B&W’s Gatewood: E&S personal lines capacity going to distributors “who can deliver good results”

Burns & Wilcox’s head of personal lines Bill Gatewood said that insurers are being more selective in allocating capacity to wholesalers, and that amid generally distressed conditions, some parts of the country are approaching rate adequacy.

The executive made those comments in an interview with The Insurer TV on the sidelines of last month’s E&S Insurer Conference, where Gatewood was a featured speaker.

Gatewood said his firm is continuing to see business migrate from the admitted segment into the E&S channel, saying that the freedom of rate and form is “very helpful” in the marketplace.

“It's allowing us to bring terms and conditions to our retail partners that they need and I think, we're going to continue to see that for a while,” Gatewood explained, saying that admitted carriers have found it challenging to lift rates quickly enough.

“That's really the biggest driver right now on why we're seeing a lot of personal lines growth in the wholesale space,” he commented.

“Redeployment” among carriers

While some E&S capacity has come into the market, Gatewood said that a “redeployment of capacity” is occurring among carriers whereby underwriters are “creating a shorter list of distributors that they work with”.

“The most important thing right now is that the capacity is going to those wholesale distributors, who can deliver good results,” he argued.

“This is a time where relationships are very key. The results that you've delivered over a long period of time are key and your knowledge and expertise come front and center,” he commented.

Conditions vary across the country, Gatewood said, with some clients in California or South Florida either going bare or buying less coverage, something he said only a select number of clients can do.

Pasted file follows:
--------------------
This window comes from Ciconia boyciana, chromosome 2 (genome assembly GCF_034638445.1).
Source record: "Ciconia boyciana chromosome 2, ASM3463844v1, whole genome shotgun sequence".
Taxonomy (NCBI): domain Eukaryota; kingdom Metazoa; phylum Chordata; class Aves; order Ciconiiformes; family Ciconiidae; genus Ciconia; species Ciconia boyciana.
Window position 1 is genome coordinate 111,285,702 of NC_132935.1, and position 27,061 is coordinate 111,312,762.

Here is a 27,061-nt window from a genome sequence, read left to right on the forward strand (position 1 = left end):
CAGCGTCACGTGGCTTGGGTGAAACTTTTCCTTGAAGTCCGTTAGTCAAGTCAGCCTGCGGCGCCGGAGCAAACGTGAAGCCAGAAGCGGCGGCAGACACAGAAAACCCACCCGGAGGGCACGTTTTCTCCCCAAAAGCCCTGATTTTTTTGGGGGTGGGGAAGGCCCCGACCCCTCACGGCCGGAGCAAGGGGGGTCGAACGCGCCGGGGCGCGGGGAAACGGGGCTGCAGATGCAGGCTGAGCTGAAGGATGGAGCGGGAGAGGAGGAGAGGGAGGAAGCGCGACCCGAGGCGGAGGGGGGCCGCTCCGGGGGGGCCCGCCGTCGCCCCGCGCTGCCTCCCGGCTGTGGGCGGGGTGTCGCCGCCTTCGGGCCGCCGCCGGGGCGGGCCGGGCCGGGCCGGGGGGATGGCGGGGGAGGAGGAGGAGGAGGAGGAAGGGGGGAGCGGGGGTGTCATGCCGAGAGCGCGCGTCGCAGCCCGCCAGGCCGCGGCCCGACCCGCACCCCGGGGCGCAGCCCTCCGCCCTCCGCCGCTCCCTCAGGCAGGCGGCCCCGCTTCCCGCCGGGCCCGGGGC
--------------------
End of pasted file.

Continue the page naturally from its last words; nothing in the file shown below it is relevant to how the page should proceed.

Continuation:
“It's not going to become a widespread thing,” he said, adding that such clients may instead opt for coverage where they’re not covering the full value of their homes.

“Agents and clients are becoming very comfortable with that,” Gatewood said, saying that deductibles have also gone up as clients and brokers look to “stretch the capacity” to get what they need.

Some “opportunistic” plays

Pressure has emerged from the reinsurance market, and as some insurers have managed to get their exposure under control, are in a better position now to underwrite the risk.

“There have been some opportunistic people, who have come into the market and said, ‘Okay, the rate looks great, we think we can make money at this and as long as the rate stays here, we'll stay to play, but as soon as it drops, we're out’,’ Gatwood explained.

He called that dynamic “kind of problematic”, but noted that rate increases have “done a lot of good” in attracting capacity, along with improvements in the insurance-to-value that clients are now buying.

“The good news and all of that is that, from our recent meetings that we had at WSIA – where the marketplace all kind of got together – the general consensus, I think, among most markets is that we're just about to the point of rate adequacy, in most of the country,” Gatewood said.